Input and output

The main input/output mechanism in Asap is the ASE Trajectories, described in the ASE Manual chapter on Trajectory files.

Trajectory objects are objects storing the temporal evolution of a simulation. A Trajectory file contains one or more Atoms objects, usually representing the time evolution of a molecular dynamics simulation.

It is important that you import the Trajectory objects from asap3.io.trajectory instead of directly from ASE, since you will then get modified versions that work with ASE's way of parallelizing simulations.

Currently, Asap supports three kinds of Trajectory formats:

Trajectory
This is the default ASE Trajectory format, using ASE's own file format. Unlike the ASE version, forces are not saved in parallel simulations. Use properties=['forces'] to cause them to be saved. Advantage: Simplicity. Disadvantage: The master node collects all information about the atoms, for very large simulations this can be a problem due to insufficient memory.
BundleTrajectory
A special Trajectory format, where data is stored in a directory rather than in a flat file. Advantage: For sufficiently large simulations, each node writes its own data for better performance and less RAM overhead on the master. Disadvantage: The output "file" is a directory, in some cases this can be a slight inconvenience. Furthermore, this format is inefficient for small simulations.
PickleTrajectory
The now obsolete ASE file format, based on the Python pickle module. As ASE objects may be pickled directly into this file, we cannot guarantee that future versions of ASE can read these files - in particularly once Python 3 becomes common. Not recommended, use the new Trajectory format instead.

Using trajectories with simulations on a single processor

These simulations are all shown with the default Trajectory format. Replace Trajectory with BundleTrajectory if you wish to use that format.

Reading a configuration

Usually, you want to read the last (often the only) configuration from a Trajectory file in order to start your simulation. It can be done like this:

from asap3.io.trajectory import *
traj = Trajectory("inputfile.traj")
atoms = traj[-1]
traj.close()

and the atoms object can now be used to run a simulation (but remember to associate an Asap calculator to the atoms with set_calculator(), the calculator is not saved in the trajectory file).

You can also use the ASE function read() to do the same:

atoms = read("inputfile.traj")

Writing a trajectory of a running simulation

Just attach the trajectory to the dynamics object, specifying how often the data should be written. This example creates a trajectory. The initial configuration is automatically written to the file when the trajectory object is created. Then, for every 100 time steps the atoms are written to the file.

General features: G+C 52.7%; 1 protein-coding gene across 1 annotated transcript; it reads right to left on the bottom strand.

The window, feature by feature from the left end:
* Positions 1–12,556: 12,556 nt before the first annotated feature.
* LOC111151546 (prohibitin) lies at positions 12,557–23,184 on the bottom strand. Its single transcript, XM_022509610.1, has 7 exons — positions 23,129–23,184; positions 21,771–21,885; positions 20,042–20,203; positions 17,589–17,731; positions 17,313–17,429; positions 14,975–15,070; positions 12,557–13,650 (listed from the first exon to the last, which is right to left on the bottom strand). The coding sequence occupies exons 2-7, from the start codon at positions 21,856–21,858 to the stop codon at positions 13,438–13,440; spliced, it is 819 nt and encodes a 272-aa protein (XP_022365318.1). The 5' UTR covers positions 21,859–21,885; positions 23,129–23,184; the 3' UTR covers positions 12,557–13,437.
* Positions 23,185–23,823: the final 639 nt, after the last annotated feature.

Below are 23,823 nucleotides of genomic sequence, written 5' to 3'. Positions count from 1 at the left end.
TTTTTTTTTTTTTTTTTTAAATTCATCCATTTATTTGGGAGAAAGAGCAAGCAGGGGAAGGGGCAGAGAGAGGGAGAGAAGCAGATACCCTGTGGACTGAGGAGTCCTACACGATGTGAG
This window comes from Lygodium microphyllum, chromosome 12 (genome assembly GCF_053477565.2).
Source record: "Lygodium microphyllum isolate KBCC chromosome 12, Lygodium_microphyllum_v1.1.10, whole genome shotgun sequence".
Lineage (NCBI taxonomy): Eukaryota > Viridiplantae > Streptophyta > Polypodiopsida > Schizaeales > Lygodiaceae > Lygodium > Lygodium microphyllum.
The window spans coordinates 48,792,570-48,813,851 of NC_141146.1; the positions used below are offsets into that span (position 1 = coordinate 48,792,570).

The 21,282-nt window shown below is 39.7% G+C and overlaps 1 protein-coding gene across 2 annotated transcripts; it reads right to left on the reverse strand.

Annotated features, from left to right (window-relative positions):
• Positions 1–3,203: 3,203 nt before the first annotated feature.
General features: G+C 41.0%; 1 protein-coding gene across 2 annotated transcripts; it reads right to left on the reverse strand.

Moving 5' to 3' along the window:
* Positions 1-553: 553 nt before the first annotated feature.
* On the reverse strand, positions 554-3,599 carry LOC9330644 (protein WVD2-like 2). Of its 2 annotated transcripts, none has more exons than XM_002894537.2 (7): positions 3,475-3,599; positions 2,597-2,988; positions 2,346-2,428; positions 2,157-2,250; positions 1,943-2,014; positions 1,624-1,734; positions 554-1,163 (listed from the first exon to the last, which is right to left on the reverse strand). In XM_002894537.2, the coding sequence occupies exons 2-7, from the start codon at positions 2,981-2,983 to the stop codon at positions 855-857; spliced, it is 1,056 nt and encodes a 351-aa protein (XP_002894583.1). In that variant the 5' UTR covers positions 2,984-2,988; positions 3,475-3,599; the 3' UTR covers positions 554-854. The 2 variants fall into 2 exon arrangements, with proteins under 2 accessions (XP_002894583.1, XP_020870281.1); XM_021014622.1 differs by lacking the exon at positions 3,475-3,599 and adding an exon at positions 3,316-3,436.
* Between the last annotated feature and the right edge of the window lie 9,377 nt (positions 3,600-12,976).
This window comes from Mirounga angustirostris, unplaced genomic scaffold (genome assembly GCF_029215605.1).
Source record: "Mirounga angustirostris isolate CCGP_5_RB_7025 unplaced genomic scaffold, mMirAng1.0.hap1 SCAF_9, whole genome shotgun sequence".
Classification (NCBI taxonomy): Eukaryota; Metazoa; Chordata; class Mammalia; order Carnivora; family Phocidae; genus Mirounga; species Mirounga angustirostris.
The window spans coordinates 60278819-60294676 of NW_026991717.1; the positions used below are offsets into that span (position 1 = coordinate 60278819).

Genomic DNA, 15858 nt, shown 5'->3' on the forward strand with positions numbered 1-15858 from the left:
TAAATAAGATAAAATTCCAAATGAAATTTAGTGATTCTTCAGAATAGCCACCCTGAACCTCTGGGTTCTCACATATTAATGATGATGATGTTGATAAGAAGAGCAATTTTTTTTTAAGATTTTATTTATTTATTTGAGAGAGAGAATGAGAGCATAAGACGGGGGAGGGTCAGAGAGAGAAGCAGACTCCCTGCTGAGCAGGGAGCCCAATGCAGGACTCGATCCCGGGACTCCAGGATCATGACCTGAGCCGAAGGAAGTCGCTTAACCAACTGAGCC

# dyn is the dynamics object, e.g. VelocityVerlet
traj = Trajectory("outputfile.traj", "w", atoms)
dyn.attach(traj, interval=100)
dyn.run(nsteps)  # Run the simulation.

Trajectories in parallel simulations

In a parallel simulation, atoms are distributed amongst the processors, but should still be written to and read from the same file. The Asap version of Trajectory supports this automatically when writing. When reading, there are several ways to do it depending on what you want to do, and a new method, get_atoms() has been added to Trajectory, BundleTrajectory and PickleTrajectory.

traj.get_atoms(n, cpus=None):

Return Atoms object number n from the trajectory.

traj.get_atoms(n) is very similar to traj[n], but with the following differences:

In serial simulations traj.get_atoms(n) and traj[n] are equivalent.

In parallel simulations:

traj[n] returns all atoms on all processors

traj.get_atoms(n) returns all atoms on the master, and None on all other processors.

traj.get_atoms(n, cpus) returns a ParallelAtoms object with atoms distributed among the processors, and processor layout given by cpus (three integers or the keyword 'auto').

traj.get_atoms_distributed(n, cpus='auto', extra=None, verbose=True):

Reads very large simulation in less memory intensive way.

This version of get_atoms is intended for reading huge simulations in massively parallel simulations, when there is not enough RAM to temporarily store all atoms on the master node.

This ONLY works for a BundleTrajectory written in "split mode", i.e. written by a large parallel ASAP simulation.

Parameters:

n: The frame number to be read. Use -1 for the last one.

cpus: The CPU layout. Three integers or the keywork 'auto'.

extra: List of names of extra arrays to be read.

verbose: Write progress info to standard output.

Reading a configuration

To read the atoms from "inputfile.traj" and initialize a parallel simulation running on 2 x 2 x 3 cpus:

traj = PickleTrajectory("inputfile.traj")
atoms = traj.get_atoms(-1, cpus=[2,2,3])
del traj  # release memory on master node.

Writing a trajectory of a running simulation

This is identical to the case of the serial simulation. Trajectory automatically detects a parallel Atoms object, and acts accordingly (if imported from asap and not directly from ase).

Asap: Input and output (last edited 2017-01-20 10:45:54 by JakobSchiøtz)